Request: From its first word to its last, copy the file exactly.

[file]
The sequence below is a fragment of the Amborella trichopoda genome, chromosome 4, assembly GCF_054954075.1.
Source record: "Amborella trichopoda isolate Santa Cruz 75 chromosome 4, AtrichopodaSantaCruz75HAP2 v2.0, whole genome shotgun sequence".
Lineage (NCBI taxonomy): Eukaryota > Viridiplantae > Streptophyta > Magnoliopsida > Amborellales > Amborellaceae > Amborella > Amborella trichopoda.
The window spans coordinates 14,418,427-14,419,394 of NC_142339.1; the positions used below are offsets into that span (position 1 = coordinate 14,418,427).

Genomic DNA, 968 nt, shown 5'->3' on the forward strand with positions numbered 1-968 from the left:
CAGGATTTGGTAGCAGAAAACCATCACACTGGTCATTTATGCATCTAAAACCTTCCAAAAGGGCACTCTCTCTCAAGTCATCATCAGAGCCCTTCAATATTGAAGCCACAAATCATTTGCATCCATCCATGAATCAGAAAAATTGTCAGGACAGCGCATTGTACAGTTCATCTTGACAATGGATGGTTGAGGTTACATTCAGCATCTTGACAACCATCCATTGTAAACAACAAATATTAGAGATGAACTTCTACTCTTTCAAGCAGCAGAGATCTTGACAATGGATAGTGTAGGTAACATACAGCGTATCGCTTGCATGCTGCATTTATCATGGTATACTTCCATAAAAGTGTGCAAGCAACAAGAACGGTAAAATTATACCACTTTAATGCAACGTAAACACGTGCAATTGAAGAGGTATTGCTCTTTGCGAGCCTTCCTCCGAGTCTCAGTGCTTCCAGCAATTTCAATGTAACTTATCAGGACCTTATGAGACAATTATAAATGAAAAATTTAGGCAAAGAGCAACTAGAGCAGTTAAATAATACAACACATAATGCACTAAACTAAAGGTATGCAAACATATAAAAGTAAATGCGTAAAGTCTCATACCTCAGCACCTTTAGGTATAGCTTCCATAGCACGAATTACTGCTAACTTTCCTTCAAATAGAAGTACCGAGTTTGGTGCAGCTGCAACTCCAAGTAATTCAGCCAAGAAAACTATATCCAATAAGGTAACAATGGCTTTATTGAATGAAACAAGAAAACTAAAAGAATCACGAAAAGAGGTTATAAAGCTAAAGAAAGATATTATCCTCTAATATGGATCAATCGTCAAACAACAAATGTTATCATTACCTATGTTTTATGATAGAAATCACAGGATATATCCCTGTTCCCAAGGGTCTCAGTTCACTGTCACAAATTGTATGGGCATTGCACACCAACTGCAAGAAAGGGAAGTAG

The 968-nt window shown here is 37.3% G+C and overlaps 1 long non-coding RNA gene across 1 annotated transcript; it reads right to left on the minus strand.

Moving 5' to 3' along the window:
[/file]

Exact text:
The sequence below is a fragment of the Amborella trichopoda genome, chromosome 4, assembly GCF_054954075.1.
Source record: "Amborella trichopoda isolate Santa Cruz 75 chromosome 4, AtrichopodaSantaCruz75HAP2 v2.0, whole genome shotgun sequence".
Lineage (NCBI taxonomy): Eukaryota > Viridiplantae > Streptophyta > Magnoliopsida > Amborellales > Amborellaceae > Amborella > Amborella trichopoda.
The window spans coordinates 14,418,427-14,419,394 of NC_142339.1; the positions used below are offsets into that span (position 1 = coordinate 14,418,427).

Genomic DNA, 968 nt, shown 5'->3' on the forward strand with positions numbered 1-968 from the left:
CAGGATTTGGTAGCAGAAAACCATCACACTGGTCATTTATGCATCTAAAACCTTCCAAAAGGGCACTCTCTCTCAAGTCATCATCAGAGCCCTTCAATATTGAAGCCACAAATCATTTGCATCCATCCATGAATCAGAAAAATTGTCAGGACAGCGCATTGTACAGTTCATCTTGACAATGGATGGTTGAGGTTACATTCAGCATCTTGACAACCATCCATTGTAAACAACAAATATTAGAGATGAACTTCTACTCTTTCAAGCAGCAGAGATCTTGACAATGGATAGTGTAGGTAACATACAGCGTATCGCTTGCATGCTGCATTTATCATGGTATACTTCCATAAAAGTGTGCAAGCAACAAGAACGGTAAAATTATACCACTTTAATGCAACGTAAACACGTGCAATTGAAGAGGTATTGCTCTTTGCGAGCCTTCCTCCGAGTCTCAGTGCTTCCAGCAATTTCAATGTAACTTATCAGGACCTTATGAGACAATTATAAATGAAAAATTTAGGCAAAGAGCAACTAGAGCAGTTAAATAATACAACACATAATGCACTAAACTAAAGGTATGCAAACATATAAAAGTAAATGCGTAAAGTCTCATACCTCAGCACCTTTAGGTATAGCTTCCATAGCACGAATTACTGCTAACTTTCCTTCAAATAGAAGTACCGAGTTTGGTGCAGCTGCAACTCCAAGTAATTCAGCCAAGAAAACTATATCCAATAAGGTAACAATGGCTTTATTGAATGAAACAAGAAAACTAAAAGAATCACGAAAAGAGGTTATAAAGCTAAAGAAAGATATTATCCTCTAATATGGATCAATCGTCAAACAACAAATGTTATCATTACCTATGTTTTATGATAGAAATCACAGGATATATCCCTGTTCCCAAGGGTCTCAGTTCACTGTCACAAATTGTATGGGCATTGCACACCAACTGCAAGAAAGGGAAGTAG

The 968-nt window shown here is 37.3% G+C and overlaps 1 long non-coding RNA gene across 1 annotated transcript; it reads right to left on the minus strand.

Moving 5' to 3' along the window: